Over 100 staff who worked for the high-end supermarket Nosh are still owed hundreds of thousands of dollars, despite being promised they would get their money.
The company that owned six of the franchised stores went into receivership in July, owing staff and suppliers significant sums of money.
Two independent franchise operations survive.
Staff spoken to by Checkpoint with John Campbell said they were personally reassured they would been paid, and some kept working - even helping to pack the stores up.
Sharon worked as an administrator at Nosh for five years and is owed $14,000.
She said business owner John Denize, who has been bankrupt twice, told staff in a meeting that even if he had to sell his own house to save the company he would.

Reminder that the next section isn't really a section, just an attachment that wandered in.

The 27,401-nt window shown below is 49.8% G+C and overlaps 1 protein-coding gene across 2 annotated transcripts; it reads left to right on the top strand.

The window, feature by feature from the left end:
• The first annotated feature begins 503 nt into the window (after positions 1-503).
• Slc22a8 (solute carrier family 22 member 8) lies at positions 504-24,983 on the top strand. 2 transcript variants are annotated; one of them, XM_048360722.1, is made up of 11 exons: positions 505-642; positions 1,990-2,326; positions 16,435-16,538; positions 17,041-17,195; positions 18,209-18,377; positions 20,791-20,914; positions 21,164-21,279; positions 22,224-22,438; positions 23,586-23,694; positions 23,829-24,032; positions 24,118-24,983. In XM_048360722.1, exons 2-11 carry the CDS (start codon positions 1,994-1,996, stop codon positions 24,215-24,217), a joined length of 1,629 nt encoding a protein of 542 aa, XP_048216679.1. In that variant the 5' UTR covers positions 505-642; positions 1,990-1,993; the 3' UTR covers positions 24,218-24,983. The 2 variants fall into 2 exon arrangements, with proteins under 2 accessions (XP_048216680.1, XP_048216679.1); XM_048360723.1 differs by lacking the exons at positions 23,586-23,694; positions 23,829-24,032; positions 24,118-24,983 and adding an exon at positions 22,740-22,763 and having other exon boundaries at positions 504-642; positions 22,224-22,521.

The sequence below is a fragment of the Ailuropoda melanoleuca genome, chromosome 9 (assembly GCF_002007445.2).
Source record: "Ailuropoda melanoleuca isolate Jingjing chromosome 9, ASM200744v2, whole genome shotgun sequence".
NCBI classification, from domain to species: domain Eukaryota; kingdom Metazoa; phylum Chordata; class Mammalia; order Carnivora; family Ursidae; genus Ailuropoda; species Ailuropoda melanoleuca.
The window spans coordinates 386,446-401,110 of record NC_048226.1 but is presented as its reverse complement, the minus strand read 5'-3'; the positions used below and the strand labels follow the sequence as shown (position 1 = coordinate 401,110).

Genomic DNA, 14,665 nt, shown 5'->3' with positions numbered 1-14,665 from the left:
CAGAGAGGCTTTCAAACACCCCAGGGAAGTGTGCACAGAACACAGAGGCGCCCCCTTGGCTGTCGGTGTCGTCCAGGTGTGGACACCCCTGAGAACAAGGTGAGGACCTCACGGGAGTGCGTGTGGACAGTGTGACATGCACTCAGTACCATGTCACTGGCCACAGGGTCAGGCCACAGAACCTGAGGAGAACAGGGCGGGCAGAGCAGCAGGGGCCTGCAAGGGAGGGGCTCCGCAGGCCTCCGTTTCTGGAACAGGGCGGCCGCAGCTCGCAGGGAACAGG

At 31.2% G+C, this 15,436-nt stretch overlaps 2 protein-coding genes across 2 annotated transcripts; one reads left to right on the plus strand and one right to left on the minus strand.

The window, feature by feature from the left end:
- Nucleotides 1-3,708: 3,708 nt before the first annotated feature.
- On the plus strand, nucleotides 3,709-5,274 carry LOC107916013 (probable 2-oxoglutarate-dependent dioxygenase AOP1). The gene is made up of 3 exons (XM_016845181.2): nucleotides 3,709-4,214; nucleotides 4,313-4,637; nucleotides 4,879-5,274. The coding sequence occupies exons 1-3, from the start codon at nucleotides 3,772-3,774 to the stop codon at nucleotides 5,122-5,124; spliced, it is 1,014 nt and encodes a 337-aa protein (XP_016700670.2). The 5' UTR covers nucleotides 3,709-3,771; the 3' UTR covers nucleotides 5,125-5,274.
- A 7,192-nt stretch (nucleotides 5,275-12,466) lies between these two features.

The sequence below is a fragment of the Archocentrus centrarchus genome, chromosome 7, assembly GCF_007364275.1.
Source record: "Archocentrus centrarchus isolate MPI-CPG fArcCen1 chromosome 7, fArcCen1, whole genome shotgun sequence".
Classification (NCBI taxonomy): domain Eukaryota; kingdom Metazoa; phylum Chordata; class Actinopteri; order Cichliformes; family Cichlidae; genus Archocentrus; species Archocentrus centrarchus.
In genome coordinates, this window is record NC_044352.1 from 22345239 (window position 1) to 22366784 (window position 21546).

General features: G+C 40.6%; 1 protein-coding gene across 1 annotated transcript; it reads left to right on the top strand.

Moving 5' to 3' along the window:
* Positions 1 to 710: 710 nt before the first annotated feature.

"They were promising all the time, all the time they were promising 'money is coming in, money is coming in', Sharon said.
"But the money just never came in."
Receiver Damien Grant said Mr Denize does not actually own a house - there is a property but it is owned by a trust.
"He was offering a guarantee but there was nothing behind that guarantee."
Mr Grant said there were about 80 full-time and another 20 to 30 part-time staff owed several hundred thousand dollars in outstanding wages, holiday pay and accumulated leave.
These staff would get nothing, Mr Grant said.
And the director of the company, Andrew Phillips, would also lose out.
He had invested about $1 million into the company when it was brought from the Veritas Group in February.
Mr Grant said he would lose almost all of that after getting similar kinds of assurances from Mr Denize.
Checkpoint contacted Mr Denize for comment but he hung up and then did not answer further calls.